Here's a particularly grim expose of misunderstanding. It's an opinion piece entitled Streetcar in Tampa: An Idea Whose Time has Come - and Gone
running in the St. Pete Times. Sandra Thompson attempts to make the case that the streetcar system in its heritage context cannot possibly exist as a serious transportation solution for downtown. This in wake of Hartline's move to fund an engineering and financial study
for the Whiting Street extension.
Sandra actually argues that we need something more akin to what Portland is currently running
. What strikes me as odd, and what utterly underscores how difficult it can be to have same-side team discussions of urban rail mass transit, is that she seems to be completely unaware that the very system she is praising as quality mass transit in downtown Portland is fundamentally the very same schema as that of the Teco Line Streetcar. In smashing the value of the Teco Line yet promoting ultra modern transit for the downtown corridors, Sandra Thompson has orchestrated a collision of disparate music. It's as if the truck carrying all the percussion instruments of the New York Philharmonic has overturned on the freeway of Sandra's alotted space in the St. Pete Times.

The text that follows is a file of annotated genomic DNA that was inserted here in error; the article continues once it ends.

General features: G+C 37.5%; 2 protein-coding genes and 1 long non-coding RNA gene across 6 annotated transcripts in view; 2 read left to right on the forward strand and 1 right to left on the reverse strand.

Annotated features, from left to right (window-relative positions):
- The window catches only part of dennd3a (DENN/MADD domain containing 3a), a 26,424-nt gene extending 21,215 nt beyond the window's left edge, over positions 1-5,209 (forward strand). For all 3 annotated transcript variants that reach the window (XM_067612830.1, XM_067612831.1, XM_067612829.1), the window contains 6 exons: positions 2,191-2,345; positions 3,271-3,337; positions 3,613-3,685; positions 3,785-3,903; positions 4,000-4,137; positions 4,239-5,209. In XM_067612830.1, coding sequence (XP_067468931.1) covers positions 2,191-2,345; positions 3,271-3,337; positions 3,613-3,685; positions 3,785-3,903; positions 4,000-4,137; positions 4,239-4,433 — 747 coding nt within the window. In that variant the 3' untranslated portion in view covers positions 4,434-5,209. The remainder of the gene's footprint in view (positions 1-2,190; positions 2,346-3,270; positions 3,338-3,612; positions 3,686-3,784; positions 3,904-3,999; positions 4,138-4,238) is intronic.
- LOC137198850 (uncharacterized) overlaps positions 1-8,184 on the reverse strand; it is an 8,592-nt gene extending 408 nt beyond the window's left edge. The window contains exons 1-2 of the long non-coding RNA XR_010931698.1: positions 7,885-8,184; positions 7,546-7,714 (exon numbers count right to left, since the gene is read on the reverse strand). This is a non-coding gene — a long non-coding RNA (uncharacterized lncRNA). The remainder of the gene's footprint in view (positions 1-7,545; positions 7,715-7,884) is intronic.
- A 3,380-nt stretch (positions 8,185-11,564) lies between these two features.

I type it here so often that I am afraid that I will overstate the case to the bore of regulars. But each time I read these kinds of concerns, I am, once again, forced to remind that the sliver of the Teco Line Streetcar line which operates today is in fact a much grander forefather of what it will be tommorrow. You're for
small extensions because you're for bigger
ones later. You're for
bigger ones later, because you're for
Hillsborough County light rail. You're for
Hillsborough County light rail because you're for
regional rail. There is no difference, particularly when you remember that you're for
all that because, as much as you're for modern urban rail solutions, you're against
those people who would rather never see a sliver of urban rail make it another inch here, ever. The short extension would, among other things, be a great way to tell anyone on the Hillsborough BOCC who voted against it, to drop dead. And I mean that strictly philisophically.
I regard that 3 or 4 block extension
as actually critical in the sense that it provides the potential for total connectivity between parking garages deeply set in Ybor City and the very heart of the downtown core. That will give Tampa the latitude, someday, to add those fancy modern "Euro-style" streetcars that Portland uses, and which Sandra seems to praise as highly as I would.